"We are pupils dedicated to building robots at Archbishop Temple School, working to build the best, be the best and the quickest."
I am creative and motivated to do well
I especially like bad puns!
I like sports and love Wolverine !
I am obsessed with Iron Man! This is my inspiration to take part in the challenge
I like computer science
I like the outdoors and sport
I really like being outdoors and animals. Really enjoying robot club
I have a great imagination for building robots
I go to Scouts and enjoy adventure and robotics
How can you learn to love a robot? Pets are real for a purpose. It's enough that robots are taking over our jobs, etc. But to start replacing family too?! With family, you have a special bond, one that you cannot build in a robot. Can robots be cute and cuddly and actually replace our beloved pets?
Whilst technology has been developed that allows cars to park themselves and plains to drive on 'auto pilot', there are currently no robots that are sophisticated enough to drive a car or fly a plane. However, as these types of systems advance, it is likely that some form of machine will become our new pilot or taxi driver.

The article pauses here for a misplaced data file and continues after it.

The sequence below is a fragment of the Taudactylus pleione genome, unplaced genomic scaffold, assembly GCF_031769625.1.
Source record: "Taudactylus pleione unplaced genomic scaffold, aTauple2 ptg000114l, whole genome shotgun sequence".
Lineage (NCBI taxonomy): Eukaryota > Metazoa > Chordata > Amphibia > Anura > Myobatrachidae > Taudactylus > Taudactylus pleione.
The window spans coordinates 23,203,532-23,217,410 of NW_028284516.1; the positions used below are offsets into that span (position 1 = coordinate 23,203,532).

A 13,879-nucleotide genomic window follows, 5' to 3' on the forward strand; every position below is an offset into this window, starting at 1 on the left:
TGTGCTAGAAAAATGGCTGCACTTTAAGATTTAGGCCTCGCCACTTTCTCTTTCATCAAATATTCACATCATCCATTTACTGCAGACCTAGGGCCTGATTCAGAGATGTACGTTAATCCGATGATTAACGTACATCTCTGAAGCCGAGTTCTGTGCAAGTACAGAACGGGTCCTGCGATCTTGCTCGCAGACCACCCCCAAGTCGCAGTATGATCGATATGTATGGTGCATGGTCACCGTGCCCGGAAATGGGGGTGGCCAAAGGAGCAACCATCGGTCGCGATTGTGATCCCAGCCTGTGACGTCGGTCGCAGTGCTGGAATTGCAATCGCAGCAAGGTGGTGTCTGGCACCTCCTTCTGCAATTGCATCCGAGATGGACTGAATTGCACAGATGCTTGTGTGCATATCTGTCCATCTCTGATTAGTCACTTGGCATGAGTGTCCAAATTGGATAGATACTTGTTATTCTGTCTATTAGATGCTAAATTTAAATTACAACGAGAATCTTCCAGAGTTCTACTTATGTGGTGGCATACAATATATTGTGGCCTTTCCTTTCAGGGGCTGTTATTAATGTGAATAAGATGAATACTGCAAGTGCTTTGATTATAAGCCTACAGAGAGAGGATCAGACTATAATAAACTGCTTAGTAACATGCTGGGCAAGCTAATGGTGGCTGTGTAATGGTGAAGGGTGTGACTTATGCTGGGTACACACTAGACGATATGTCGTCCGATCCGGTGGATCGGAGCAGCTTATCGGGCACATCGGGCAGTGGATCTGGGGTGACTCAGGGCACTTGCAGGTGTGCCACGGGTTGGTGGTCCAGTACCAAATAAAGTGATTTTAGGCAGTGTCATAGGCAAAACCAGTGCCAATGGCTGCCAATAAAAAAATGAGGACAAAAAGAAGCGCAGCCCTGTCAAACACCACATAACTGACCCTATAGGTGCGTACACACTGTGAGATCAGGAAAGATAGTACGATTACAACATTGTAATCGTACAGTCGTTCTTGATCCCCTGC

For a robot to do more than it has been programmed to do, I feel that this would be entering the concept of artificial intelligence (AI). AI describes the idea that a piece of technology, such as a robot, can think for itself, and therefore decide alternatives to what it is programmed to do. So to answer the question, yes, I do believe that it is possible for a robot to do more than it has been programmed to do.
Robots to save people when the conditions are to bad. All terrain robots (ATRs), will truly function as a team by sharing their locations, discoveries, search patterns and more. Large ATRs could carry many smaller robots and provide them with localised control and power.
Apple's iPad Pro is equipped with a screen that can sense a certain amount of pressure, allowing you to draw with the Apple Pencil. If this form of technology was developed further, it may allow robots to, when holding something, sense what it is made of and how it feels by putting pressure on the object, identifying it's strengths and weaknesses. This could be how robots gain a sense of touch.